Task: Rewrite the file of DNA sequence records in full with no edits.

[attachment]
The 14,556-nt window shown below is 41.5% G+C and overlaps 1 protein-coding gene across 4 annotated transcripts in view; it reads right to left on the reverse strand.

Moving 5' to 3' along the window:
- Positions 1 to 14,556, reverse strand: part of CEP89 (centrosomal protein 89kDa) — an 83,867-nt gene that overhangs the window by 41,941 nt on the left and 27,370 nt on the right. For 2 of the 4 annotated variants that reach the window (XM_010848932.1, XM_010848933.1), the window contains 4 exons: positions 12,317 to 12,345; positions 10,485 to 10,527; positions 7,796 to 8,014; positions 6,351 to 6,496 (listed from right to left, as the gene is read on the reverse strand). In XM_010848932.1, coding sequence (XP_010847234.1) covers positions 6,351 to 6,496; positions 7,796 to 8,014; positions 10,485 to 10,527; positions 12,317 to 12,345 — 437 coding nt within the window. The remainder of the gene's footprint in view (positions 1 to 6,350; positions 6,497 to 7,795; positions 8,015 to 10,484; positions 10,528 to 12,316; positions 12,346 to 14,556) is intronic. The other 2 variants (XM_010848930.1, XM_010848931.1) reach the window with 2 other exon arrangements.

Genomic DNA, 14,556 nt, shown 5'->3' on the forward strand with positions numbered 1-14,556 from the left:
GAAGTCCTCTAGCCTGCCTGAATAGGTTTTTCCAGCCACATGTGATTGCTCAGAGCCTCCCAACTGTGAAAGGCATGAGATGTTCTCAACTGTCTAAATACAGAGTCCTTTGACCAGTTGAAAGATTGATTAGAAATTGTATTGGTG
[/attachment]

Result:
The 14,556-nt window shown below is 41.5% G+C and overlaps 1 protein-coding gene across 4 annotated transcripts in view; it reads right to left on the reverse strand.

Moving 5' to 3' along the window:
- Positions 1 to 14,556, reverse strand: part of CEP89 (centrosomal protein 89kDa) — an 83,867-nt gene that overhangs the window by 41,941 nt on the left and 27,370 nt on the right. For 2 of the 4 annotated variants that reach the window (XM_010848932.1, XM_010848933.1), the window contains 4 exons: positions 12,317 to 12,345; positions 10,485 to 10,527; positions 7,796 to 8,014; positions 6,351 to 6,496 (listed from right to left, as the gene is read on the reverse strand). In XM_010848932.1, coding sequence (XP_010847234.1) covers positions 6,351 to 6,496; positions 7,796 to 8,014; positions 10,485 to 10,527; positions 12,317 to 12,345 — 437 coding nt within the window. The remainder of the gene's footprint in view (positions 1 to 6,350; positions 6,497 to 7,795; positions 8,015 to 10,484; positions 10,528 to 12,316; positions 12,346 to 14,556) is intronic. The other 2 variants (XM_010848930.1, XM_010848931.1) reach the window with 2 other exon arrangements.

Genomic DNA, 14,556 nt, shown 5'->3' on the forward strand with positions numbered 1-14,556 from the left:
GAAGTCCTCTAGCCTGCCTGAATAGGTTTTTCCAGCCACATGTGATTGCTCAGAGCCTCCCAACTGTGAAAGGCATGAGATGTTCTCAACTGTCTAAATACAGAGTCCTTTGACCAGTTGAAAGATTGATTAGAAATTGTATTGGTG